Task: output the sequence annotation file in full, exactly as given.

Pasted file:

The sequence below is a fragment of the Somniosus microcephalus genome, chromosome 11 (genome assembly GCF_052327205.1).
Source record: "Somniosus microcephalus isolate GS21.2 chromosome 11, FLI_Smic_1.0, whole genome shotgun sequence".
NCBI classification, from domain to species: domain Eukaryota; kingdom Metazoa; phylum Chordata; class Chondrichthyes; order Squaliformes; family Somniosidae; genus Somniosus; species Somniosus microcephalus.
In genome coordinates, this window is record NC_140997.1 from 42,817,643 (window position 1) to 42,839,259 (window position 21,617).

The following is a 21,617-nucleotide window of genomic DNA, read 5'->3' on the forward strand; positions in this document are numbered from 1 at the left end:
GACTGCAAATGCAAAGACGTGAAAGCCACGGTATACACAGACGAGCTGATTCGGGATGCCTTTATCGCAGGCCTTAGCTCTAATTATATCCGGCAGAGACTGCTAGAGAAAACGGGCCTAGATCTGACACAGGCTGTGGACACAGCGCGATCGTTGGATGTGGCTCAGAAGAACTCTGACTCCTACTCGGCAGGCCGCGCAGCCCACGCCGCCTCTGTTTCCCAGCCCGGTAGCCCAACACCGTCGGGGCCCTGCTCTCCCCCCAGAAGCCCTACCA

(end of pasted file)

The sequence below is a fragment of the Somniosus microcephalus genome, chromosome 11 (genome assembly GCF_052327205.1).
Source record: "Somniosus microcephalus isolate GS21.2 chromosome 11, FLI_Smic_1.0, whole genome shotgun sequence".
NCBI classification, from domain to species: domain Eukaryota; kingdom Metazoa; phylum Chordata; class Chondrichthyes; order Squaliformes; family Somniosidae; genus Somniosus; species Somniosus microcephalus.
In genome coordinates, this window is record NC_140997.1 from 42,817,643 (window position 1) to 42,839,259 (window position 21,617).

The following is a 21,617-nucleotide window of genomic DNA, read 5'->3' on the forward strand; positions in this document are numbered from 1 at the left end:
GACTGCAAATGCAAAGACGTGAAAGCCACGGTATACACAGACGAGCTGATTCGGGATGCCTTTATCGCAGGCCTTAGCTCTAATTATATCCGGCAGAGACTGCTAGAGAAAACGGGCCTAGATCTGACACAGGCTGTGGACACAGCGCGATCGTTGGATGTGGCTCAGAAGAACTCTGACTCCTACTCGGCAGGCCGCGCAGCCCACGCCGCCTCTGTTTCCCAGCCCGGTAGCCCAACACCGTCGGGGCCCTGCTCTCCCCCCAGAAGCCCTACCA